Lord Howe Island’s (LHI) natural environment is flourishing following the successful completion of one of the world’s largest rodent eradication programs.
In just over 18 months the $15.5 million program has all but wiped out an estimated 300,000 plus rodents and other feral pests giving the island’s native plants and animals a fighting chance at revival.
Visiting the island last week, Environment Minister Matt Kean said he was delighted with the success of the program, highlighting what can be achieved when governments work hand-in-hand with local communities and act on the best scientific advice.
“This is an extraordinary example of a community conservation effort backed by world-leading science,” Mr Kean said.
“Feral pests and weeds have wreaked havoc here in the past. This program is reversing that and changing the destiny of the plants and animals that call this precious and unique part of Australia home.”
One of the outstanding examples of the program’s success is the doubling in population of the island’s iconic flightless Lord Howe woodhen, with a recent survey recording over 440 birds, twice the number recorded from just 12 months prior.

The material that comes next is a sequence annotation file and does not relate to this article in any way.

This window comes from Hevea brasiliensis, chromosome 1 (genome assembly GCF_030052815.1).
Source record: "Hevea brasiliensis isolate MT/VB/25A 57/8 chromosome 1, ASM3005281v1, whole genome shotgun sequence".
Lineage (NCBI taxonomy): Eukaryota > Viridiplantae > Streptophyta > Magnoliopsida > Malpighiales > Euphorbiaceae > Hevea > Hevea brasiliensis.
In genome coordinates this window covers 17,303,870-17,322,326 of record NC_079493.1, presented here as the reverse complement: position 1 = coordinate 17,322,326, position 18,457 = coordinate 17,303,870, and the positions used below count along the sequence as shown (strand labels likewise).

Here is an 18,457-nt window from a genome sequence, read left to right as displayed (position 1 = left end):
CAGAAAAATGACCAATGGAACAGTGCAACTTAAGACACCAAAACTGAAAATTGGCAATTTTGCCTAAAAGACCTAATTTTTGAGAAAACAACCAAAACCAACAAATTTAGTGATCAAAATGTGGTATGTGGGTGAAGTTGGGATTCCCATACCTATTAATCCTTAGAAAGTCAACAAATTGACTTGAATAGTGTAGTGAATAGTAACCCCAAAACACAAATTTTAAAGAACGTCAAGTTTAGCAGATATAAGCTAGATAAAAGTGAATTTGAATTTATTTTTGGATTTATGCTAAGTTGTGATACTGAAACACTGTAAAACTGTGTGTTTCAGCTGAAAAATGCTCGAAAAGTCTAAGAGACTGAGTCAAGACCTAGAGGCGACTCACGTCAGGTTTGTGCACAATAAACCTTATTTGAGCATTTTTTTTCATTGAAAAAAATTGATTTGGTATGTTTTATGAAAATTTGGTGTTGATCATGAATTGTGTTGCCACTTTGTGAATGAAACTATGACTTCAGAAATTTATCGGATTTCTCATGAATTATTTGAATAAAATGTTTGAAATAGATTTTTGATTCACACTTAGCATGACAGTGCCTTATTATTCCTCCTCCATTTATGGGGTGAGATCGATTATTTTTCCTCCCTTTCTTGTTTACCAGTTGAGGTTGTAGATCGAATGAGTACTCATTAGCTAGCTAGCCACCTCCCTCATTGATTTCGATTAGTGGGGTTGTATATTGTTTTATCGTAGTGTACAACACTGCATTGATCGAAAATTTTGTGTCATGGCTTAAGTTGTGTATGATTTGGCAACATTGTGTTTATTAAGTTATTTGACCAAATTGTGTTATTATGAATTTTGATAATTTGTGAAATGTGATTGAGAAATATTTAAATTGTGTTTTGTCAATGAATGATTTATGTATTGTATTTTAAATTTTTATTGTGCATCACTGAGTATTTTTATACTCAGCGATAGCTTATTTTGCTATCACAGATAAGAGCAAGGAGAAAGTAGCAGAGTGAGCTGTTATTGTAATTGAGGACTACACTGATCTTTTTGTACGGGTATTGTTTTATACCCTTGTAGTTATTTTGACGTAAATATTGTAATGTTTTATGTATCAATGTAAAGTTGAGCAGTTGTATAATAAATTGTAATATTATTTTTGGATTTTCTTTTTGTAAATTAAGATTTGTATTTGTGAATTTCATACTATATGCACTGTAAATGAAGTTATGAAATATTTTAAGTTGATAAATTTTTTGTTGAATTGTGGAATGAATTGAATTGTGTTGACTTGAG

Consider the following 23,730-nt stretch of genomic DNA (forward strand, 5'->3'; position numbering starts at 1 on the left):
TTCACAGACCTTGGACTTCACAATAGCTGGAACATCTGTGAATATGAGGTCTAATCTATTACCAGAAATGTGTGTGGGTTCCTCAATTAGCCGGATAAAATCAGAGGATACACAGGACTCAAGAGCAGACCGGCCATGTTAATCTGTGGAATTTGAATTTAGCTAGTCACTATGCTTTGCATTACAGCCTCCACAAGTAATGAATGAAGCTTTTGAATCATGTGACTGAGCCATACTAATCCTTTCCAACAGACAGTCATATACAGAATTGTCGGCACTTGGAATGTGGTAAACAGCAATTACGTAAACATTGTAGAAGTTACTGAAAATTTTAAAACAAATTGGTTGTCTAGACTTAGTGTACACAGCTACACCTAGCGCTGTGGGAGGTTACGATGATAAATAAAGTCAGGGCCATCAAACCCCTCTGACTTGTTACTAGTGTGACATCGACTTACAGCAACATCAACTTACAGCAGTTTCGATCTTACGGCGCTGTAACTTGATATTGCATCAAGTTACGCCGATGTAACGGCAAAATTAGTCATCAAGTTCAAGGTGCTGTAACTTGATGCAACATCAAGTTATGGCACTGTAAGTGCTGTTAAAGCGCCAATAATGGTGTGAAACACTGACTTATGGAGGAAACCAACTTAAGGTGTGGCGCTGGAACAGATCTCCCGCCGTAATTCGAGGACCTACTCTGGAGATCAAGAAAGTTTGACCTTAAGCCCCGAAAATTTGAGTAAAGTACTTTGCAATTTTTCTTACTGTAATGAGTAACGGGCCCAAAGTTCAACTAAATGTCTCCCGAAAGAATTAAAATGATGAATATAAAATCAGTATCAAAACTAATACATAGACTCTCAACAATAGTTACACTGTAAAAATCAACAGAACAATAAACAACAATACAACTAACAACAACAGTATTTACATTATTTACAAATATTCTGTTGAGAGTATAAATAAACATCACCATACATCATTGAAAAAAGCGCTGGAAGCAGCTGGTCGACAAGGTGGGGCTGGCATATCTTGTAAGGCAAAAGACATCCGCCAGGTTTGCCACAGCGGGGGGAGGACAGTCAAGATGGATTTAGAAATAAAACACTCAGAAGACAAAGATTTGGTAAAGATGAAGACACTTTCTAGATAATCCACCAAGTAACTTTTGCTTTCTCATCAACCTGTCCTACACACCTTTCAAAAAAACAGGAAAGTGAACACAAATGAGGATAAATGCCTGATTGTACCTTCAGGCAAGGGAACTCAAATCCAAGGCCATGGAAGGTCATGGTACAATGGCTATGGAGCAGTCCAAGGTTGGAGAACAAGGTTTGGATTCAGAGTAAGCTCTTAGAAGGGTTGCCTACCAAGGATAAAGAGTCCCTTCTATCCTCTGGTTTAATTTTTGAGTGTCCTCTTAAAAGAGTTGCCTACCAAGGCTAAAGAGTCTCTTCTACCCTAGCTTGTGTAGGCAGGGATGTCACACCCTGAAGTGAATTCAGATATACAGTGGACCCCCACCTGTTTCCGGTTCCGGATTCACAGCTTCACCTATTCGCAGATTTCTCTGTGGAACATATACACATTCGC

This is a record-breaking result with scientists saying it’s the highest number of woodhens ever recorded since the island’s annual surveys began. The previous record was just 250 birds.
“This is such a unique, precious and rare environment - there are flora and fauna here that are found nowhere else on earth. It is vitally important we protect it or risk losing it forever,” Mr Kean said.
While the island will not be officially declared rodent free until two years after the baiting, (expected in the second half of this year), there have been no confirmed sightings of rodents since the baiting was completed in November 2019.
As part of the program, in July 2017 a Human Health Risk Assessment was delivered to the Hon. Mark Speakman MP, then Minister for the Environment, by the Office of the NSW Chief Scientist & Engineer.
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